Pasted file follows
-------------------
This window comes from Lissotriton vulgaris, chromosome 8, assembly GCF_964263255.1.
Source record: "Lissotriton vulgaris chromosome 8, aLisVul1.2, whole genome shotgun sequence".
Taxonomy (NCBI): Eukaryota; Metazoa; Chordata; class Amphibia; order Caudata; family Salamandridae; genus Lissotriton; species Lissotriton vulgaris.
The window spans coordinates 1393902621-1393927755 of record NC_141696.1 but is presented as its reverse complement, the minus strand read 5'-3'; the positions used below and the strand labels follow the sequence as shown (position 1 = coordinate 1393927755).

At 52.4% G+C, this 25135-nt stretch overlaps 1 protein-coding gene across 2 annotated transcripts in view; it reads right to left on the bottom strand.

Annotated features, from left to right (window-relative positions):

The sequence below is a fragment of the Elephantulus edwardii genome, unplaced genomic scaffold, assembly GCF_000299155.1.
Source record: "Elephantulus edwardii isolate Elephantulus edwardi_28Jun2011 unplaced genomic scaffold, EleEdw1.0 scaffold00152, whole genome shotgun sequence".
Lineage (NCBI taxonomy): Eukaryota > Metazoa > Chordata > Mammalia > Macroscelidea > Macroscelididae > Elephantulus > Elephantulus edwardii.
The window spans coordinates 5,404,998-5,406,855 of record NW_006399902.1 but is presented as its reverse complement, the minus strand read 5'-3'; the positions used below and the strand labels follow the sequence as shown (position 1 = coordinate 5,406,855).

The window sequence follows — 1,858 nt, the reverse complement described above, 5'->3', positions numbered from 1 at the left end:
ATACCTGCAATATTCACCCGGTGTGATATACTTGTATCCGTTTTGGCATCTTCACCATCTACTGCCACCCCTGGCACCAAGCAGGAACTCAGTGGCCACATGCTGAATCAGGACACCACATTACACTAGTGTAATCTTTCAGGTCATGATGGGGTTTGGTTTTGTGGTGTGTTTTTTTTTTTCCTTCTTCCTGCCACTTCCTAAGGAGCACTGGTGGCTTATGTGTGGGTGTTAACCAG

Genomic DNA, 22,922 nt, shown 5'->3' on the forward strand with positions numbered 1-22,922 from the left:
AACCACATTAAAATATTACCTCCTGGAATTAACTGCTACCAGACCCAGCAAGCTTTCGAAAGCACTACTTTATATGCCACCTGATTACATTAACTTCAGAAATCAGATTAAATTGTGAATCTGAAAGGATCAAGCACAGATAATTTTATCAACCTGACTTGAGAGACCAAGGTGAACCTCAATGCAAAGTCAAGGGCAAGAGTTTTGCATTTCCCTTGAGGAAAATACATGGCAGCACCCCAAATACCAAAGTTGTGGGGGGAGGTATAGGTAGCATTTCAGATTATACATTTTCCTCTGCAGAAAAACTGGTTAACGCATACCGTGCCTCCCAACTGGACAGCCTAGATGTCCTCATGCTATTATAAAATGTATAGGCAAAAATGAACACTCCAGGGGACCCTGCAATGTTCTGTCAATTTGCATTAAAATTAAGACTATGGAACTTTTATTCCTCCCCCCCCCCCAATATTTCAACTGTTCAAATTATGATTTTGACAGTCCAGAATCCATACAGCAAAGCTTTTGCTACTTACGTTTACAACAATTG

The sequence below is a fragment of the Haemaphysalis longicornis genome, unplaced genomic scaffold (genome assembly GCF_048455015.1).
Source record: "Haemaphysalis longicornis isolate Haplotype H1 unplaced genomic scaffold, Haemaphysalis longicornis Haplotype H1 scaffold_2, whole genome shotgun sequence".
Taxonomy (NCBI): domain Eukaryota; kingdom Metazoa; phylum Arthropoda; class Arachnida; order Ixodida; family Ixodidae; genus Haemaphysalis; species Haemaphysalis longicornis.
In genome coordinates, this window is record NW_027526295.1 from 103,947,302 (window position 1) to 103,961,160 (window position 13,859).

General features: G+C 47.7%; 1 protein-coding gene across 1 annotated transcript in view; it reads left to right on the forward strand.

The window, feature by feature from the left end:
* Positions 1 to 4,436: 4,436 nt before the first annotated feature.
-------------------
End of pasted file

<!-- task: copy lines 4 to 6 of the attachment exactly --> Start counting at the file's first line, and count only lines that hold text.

The window spans coordinates 1393902621-1393927755 of record NC_141696.1 but is presented as its reverse complement, the minus strand read 5'-3'; the positions used below and the strand labels follow the sequence as shown (position 1 = coordinate 1393927755).

At 52.4% G+C, this 25135-nt stretch overlaps 1 protein-coding gene across 2 annotated transcripts in view; it reads right to left on the bottom strand.

Annotated features, from left to right (window-relative positions):